Friday, March 24, 2017

The Invention of Nature by Andrea Wulf

Summary from Amazon:
"Alexander von Humboldt (1769–1859) was an intrepid explorer and the most famous scientist of his age. In North America, his name still graces four counties, thirteen towns, a river, parks, bays, lakes, and mountains. His restless life was packed with adventure and discovery, whether he was climbing the highest volcanoes in the world or racing through anthrax-infected Siberia or translating his research into bestselling publications that changed science and thinking. Among Humboldt’s most revolutionary ideas was a radical vision of nature, that it is a complex and interconnected global force that does not exist for the use of humankind alone. 

Now Andrea Wulf brings the man and his achievements back into focus: his daring expeditions and investigation of wild environments around the world and his discoveries of similarities between climate and vegetation zones on different continents. She also discusses his prediction of human-induced climate change, his remarkable ability to fashion poetic narrative out of scientific observation, and his relationships with iconic figures such as Simón Bolívar and Thomas Jefferson. Wulf examines how Humboldt’s writings inspired other naturalists and poets such as Darwin, Wordsworth, and Goethe, and she makes the compelling case that it was Humboldt’s influence that led John Muir to his ideas of natural preservation and that shaped Thoreau’s Walden.

With this brilliantly researched and compellingly written book, Andrea Wulf shows the myriad fundamental ways in which Humboldt created our understanding of the natural world, and she champions a renewed interest in this vital and lost player in environmental history and science."

NY Times Review:

Boston Globe:

On Vimeo:

Interview with ZDF,  in German:

At Yale:

RadioWest Interview:

Author's Site

Awards: One of the New York Times 10 Best Books of the Year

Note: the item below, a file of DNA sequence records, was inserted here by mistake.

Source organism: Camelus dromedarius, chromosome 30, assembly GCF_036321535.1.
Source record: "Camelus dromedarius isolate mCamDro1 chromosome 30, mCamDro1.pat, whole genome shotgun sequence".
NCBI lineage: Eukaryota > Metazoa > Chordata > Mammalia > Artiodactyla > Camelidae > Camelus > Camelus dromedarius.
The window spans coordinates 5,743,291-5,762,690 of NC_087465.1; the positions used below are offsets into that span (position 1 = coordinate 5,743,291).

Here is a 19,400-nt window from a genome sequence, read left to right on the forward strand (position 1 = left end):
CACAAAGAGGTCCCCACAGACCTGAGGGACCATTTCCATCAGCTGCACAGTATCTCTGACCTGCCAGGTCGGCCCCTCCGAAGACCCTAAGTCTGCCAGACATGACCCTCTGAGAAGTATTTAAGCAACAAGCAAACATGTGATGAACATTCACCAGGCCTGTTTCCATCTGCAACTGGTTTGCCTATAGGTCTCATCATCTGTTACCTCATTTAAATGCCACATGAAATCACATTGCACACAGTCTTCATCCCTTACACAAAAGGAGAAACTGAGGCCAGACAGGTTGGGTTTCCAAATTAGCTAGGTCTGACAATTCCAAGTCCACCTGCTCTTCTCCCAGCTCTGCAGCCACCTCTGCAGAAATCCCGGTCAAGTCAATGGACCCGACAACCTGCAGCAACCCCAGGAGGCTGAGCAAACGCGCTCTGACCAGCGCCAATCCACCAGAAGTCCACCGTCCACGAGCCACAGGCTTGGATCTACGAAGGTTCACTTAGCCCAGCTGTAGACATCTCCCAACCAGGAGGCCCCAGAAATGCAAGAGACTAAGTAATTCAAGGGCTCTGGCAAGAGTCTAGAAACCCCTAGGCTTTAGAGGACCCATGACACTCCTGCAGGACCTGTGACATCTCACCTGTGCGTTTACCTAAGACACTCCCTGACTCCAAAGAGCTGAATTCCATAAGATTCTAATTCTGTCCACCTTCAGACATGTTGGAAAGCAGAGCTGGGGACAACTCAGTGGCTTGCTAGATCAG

Winner of the Los Angeles Times Book Prize, The James Wright Award for Nature Writing, the Costa Biography Award, the Royal Geographic Society's Ness Award, the Sigurd F. Olson Nature Writing Award

Finalist for the Andrew Carnegie Medal for Excellence in Nonfiction, the Kirkus Prize Prize for Nonfiction, the Independent Bookshop Week Book Award

A Best Book of the Year: The New York Times, The Atlantic, The EconomistNatureJezebelKirkus ReviewsPublishers WeeklyNew ScientistThe IndependentThe TelegraphThe Sunday Times, The Evening Standard, The Spectator

Bucks County Audubon Society Event: Earth Day, April 22 from 11:00 - 4:00
To celebrate the birth of the modern environmental movement, we are reading this book about one of the very first environmentalist. Join us at Bucks County Audubon Society at Honey Hollow, located only a few minutes from Peddler's Village, to celebrate with this special event. We will have lots of vendors, exhibits, presentations, etc. Visit the website for more information:

Discussion Questions (by Heidi and John, who will be leading the discussion):

1. How did Humboldt go from being the most celebrated scientist of the nineteenth century to being largely unknown in our time?  What did you know about Humboldt before reading this book? 
2. What are some of the concepts of the times, that greatly influenced Humboldt’s thinking, such as Kant’s concept of a systematic construct and Goethe’s ideas and belief of the marriage of art and science.
3. How did Humboldt expand on his concept of “Nature must be experienced through feeling,”? How does he develop this further? Is this inconsistent with scientific practice?
4. From the beginning of time, it was believed that humans had command over nature, as stated in the Bible, to Aristotle and on into the 17th century with Francis Bacon declaring “the world is made for man” and Descartes wrote that humans were “the lords and possessors of nature.” Many believed, that all the land should be cultivated and “improved” and tidy. These ideas are prevalent in our own society again today. What causes this disconnect with nature and man?
5.  Describe some of his exciting travels and dangerous moments?
6. What are some of the negative impacts humans were having on the environment already at that time, that Humboldt observed and were concerned about, i.e  Lake Valencia, deforestation, climate change, animal populations such as the turtles from the Orinoco rainforest.
7.  How was Humboldt’s view of nature and Earth radically different from previously?  What experiences in particular helped him develop his ideas? 
8.  Who were some of the great people, notably coming from many different disciplines, that were influenced by Humboldt and what were some of his ideas, that became seeds of new concepts that they later developed?  
9.  One of his greatest achievements was his book, Cosmos.  Did this book inspire Carl Sagan’s book Cosmos?
10.  Describe the process by which he created networks of scientists and the incredible number of letters he wrote and received during his career to forge these associations. 

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